Subsequent presenters, and most specifically those from Dow and Kraft Foods, stressed the need for innovation to arise within the existing supply chain to attract both sponsors and stakeholders. This appeared to me to be a warning to “Innovate, but cautiously.”
One presenter also emphasized that, to garner internal and external support, packaging innovation needs to be within the existing supply chain to be economically reasonable.
In other words, within the initial basic parameters as stated above, package innovation needs to be stealthy (and, by definition, gradual) rather than categorically disruptive.
As is often the case, examples of “failed” innovations were the most instructive. Jennifer McCracken, sustainability director at HAVI Global Solutions, cited the “widget” bottle inserts used to induce foaming (a consumer preference) upon pour but which did not succeed because it was an inappropriate combination of materials which challenged downstream end-of-life (EOL) handling.
If there is an unspoken lesson here, it seems to be that marketing-based innovations need to be controlled by other collaborative functions from the start of the innovation process.
A third critical innovation caveat which several presenters, and in particular Chris Cornyn, chief innovation officer from Revolution Foods, also made clear (by implication, if not specifically) was the need to identify a “net” (holistic) positive outcome of any particular packaging innovation, even if it is not possible without being able to optimize that single packaging characteristic.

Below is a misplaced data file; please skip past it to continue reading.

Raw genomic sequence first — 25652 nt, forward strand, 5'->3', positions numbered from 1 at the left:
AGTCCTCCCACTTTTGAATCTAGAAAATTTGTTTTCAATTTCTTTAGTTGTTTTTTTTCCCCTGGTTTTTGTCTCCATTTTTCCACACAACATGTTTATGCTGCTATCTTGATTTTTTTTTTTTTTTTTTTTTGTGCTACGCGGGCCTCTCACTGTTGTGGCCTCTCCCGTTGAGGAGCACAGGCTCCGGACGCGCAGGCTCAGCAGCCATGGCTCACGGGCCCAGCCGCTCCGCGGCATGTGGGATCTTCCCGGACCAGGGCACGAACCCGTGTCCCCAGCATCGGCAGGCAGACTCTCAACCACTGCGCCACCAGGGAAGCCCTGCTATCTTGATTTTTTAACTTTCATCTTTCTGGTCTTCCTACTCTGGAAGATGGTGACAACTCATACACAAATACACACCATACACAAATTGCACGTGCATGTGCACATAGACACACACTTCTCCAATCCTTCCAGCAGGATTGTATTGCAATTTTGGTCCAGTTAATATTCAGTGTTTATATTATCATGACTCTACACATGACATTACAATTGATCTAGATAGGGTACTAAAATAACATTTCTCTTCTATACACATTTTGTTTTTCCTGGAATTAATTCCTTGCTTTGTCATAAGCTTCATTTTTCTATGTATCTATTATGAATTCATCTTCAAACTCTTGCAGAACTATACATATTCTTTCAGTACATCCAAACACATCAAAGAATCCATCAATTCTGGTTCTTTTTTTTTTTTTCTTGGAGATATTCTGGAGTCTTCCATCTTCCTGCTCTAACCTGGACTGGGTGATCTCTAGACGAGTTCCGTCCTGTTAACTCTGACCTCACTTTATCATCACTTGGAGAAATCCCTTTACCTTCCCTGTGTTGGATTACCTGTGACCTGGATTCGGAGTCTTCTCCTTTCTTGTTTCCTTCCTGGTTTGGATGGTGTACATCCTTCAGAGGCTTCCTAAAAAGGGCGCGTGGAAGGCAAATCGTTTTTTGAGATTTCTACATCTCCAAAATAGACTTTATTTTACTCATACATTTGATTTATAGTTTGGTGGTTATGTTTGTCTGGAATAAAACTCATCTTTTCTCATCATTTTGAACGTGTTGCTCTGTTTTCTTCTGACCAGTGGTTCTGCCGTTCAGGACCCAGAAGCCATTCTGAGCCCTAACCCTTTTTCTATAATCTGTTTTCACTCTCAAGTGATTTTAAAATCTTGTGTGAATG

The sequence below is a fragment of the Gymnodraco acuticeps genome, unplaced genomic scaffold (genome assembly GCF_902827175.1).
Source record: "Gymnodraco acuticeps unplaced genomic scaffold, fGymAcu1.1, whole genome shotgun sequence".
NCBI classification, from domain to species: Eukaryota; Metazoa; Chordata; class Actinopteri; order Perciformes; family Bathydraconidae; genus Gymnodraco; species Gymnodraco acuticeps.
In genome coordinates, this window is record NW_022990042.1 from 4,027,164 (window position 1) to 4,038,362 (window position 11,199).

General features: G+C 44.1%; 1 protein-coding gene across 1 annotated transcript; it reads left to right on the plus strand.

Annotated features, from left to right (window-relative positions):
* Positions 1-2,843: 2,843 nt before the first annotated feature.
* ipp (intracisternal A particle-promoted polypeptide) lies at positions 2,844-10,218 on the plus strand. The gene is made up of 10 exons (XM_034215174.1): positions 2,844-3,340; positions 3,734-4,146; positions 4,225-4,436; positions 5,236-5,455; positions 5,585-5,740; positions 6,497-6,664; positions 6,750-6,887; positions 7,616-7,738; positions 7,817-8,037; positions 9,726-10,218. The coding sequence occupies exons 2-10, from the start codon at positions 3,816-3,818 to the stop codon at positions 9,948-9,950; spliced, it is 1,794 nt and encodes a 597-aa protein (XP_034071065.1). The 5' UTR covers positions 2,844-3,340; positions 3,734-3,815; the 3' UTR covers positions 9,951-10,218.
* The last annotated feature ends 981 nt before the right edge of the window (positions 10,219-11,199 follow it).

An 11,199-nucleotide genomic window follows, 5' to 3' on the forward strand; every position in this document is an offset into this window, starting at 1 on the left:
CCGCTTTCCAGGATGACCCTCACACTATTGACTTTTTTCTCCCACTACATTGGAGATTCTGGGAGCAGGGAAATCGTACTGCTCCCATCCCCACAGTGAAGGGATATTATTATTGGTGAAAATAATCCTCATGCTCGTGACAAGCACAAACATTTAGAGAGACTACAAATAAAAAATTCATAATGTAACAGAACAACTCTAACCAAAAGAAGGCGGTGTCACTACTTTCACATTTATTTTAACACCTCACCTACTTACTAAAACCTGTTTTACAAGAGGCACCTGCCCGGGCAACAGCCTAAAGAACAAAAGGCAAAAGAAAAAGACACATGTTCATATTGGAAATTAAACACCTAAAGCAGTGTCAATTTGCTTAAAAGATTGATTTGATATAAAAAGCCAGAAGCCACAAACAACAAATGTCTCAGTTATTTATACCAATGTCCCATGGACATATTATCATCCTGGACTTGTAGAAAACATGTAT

No single packaging innovation can be responsive to all of the core drivers of (or reasons for) that innovation; and, inevitably, certain innovations will contribute to a single package attribute (such as lightweighting, which encourages sustainability) while reducing another critical attribute (such as enhanced barrier). Or the reverse, in which decreasing moisture-vapor transmission rate (MVTR) through mineralization (although not oxygen transmission rate/OTR which is, in fact, thereby increased) eliminates the possibility to recycle the mineral-blended resin. In other words, sometimes resistance to innovation is not only realistic, but necessary.
The same might be said for the failed effort to persuade participants to endorse extended producer responsibility (EPR). Elisabeth Comere, director of environment at Tetra Pak, addressed this issue in response to a specific question from the audience. She suggested that industry efforts, such as the Carton Council, were more appropriate than efforts by individual companies to track and be responsible for their own post-consumer packaging.
Three additional critical package innovations were touched on by various presenters during the conference. These included: